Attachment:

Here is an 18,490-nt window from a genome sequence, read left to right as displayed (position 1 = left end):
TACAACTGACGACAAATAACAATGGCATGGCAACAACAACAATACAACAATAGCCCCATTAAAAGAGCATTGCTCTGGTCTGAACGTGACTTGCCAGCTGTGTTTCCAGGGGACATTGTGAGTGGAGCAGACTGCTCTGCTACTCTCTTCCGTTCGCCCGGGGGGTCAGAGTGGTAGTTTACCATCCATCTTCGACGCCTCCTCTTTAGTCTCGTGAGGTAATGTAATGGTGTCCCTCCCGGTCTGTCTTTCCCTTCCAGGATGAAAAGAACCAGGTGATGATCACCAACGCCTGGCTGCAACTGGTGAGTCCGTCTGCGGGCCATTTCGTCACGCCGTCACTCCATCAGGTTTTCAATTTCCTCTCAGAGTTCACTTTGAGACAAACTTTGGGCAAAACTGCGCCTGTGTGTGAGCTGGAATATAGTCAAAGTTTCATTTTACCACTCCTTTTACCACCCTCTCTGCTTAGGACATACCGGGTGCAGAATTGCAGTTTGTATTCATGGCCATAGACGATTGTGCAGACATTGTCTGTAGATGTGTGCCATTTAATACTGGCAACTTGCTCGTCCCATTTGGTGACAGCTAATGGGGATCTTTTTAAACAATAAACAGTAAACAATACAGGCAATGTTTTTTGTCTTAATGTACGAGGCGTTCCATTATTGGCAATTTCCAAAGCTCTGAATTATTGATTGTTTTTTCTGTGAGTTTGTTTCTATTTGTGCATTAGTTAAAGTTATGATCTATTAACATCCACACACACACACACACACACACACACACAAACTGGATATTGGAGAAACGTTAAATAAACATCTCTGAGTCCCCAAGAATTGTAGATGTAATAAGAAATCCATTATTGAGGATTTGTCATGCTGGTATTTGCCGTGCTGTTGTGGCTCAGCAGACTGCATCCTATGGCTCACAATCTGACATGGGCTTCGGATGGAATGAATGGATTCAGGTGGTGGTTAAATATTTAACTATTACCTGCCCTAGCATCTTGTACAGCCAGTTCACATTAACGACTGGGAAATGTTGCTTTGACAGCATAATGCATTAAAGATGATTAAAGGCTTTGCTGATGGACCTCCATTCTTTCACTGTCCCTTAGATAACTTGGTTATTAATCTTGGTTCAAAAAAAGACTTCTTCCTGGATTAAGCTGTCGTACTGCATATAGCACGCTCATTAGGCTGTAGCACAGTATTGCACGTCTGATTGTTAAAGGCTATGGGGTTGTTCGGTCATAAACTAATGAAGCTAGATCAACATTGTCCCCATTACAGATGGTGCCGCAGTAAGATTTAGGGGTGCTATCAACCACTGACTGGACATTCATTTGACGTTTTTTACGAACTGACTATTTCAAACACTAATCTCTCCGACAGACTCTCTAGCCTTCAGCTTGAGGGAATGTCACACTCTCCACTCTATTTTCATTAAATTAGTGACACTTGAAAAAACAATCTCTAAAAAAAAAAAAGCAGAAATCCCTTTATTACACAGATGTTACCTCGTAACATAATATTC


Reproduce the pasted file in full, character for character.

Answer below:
Here is an 18,490-nt window from a genome sequence, read left to right as displayed (position 1 = left end):
TACAACTGACGACAAATAACAATGGCATGGCAACAACAACAATACAACAATAGCCCCATTAAAAGAGCATTGCTCTGGTCTGAACGTGACTTGCCAGCTGTGTTTCCAGGGGACATTGTGAGTGGAGCAGACTGCTCTGCTACTCTCTTCCGTTCGCCCGGGGGGTCAGAGTGGTAGTTTACCATCCATCTTCGACGCCTCCTCTTTAGTCTCGTGAGGTAATGTAATGGTGTCCCTCCCGGTCTGTCTTTCCCTTCCAGGATGAAAAGAACCAGGTGATGATCACCAACGCCTGGCTGCAACTGGTGAGTCCGTCTGCGGGCCATTTCGTCACGCCGTCACTCCATCAGGTTTTCAATTTCCTCTCAGAGTTCACTTTGAGACAAACTTTGGGCAAAACTGCGCCTGTGTGTGAGCTGGAATATAGTCAAAGTTTCATTTTACCACTCCTTTTACCACCCTCTCTGCTTAGGACATACCGGGTGCAGAATTGCAGTTTGTATTCATGGCCATAGACGATTGTGCAGACATTGTCTGTAGATGTGTGCCATTTAATACTGGCAACTTGCTCGTCCCATTTGGTGACAGCTAATGGGGATCTTTTTAAACAATAAACAGTAAACAATACAGGCAATGTTTTTTGTCTTAATGTACGAGGCGTTCCATTATTGGCAATTTCCAAAGCTCTGAATTATTGATTGTTTTTTCTGTGAGTTTGTTTCTATTTGTGCATTAGTTAAAGTTATGATCTATTAACATCCACACACACACACACACACACACACACACAAACTGGATATTGGAGAAACGTTAAATAAACATCTCTGAGTCCCCAAGAATTGTAGATGTAATAAGAAATCCATTATTGAGGATTTGTCATGCTGGTATTTGCCGTGCTGTTGTGGCTCAGCAGACTGCATCCTATGGCTCACAATCTGACATGGGCTTCGGATGGAATGAATGGATTCAGGTGGTGGTTAAATATTTAACTATTACCTGCCCTAGCATCTTGTACAGCCAGTTCACATTAACGACTGGGAAATGTTGCTTTGACAGCATAATGCATTAAAGATGATTAAAGGCTTTGCTGATGGACCTCCATTCTTTCACTGTCCCTTAGATAACTTGGTTATTAATCTTGGTTCAAAAAAAGACTTCTTCCTGGATTAAGCTGTCGTACTGCATATAGCACGCTCATTAGGCTGTAGCACAGTATTGCACGTCTGATTGTTAAAGGCTATGGGGTTGTTCGGTCATAAACTAATGAAGCTAGATCAACATTGTCCCCATTACAGATGGTGCCGCAGTAAGATTTAGGGGTGCTATCAACCACTGACTGGACATTCATTTGACGTTTTTTACGAACTGACTATTTCAAACACTAATCTCTCCGACAGACTCTCTAGCCTTCAGCTTGAGGGAATGTCACACTCTCCACTCTATTTTCATTAAATTAGTGACACTTGAAAAAACAATCTCTAAAAAAAAAAAAGCAGAAATCCCTTTATTACACAGATGTTACCTCGTAACATAATATTC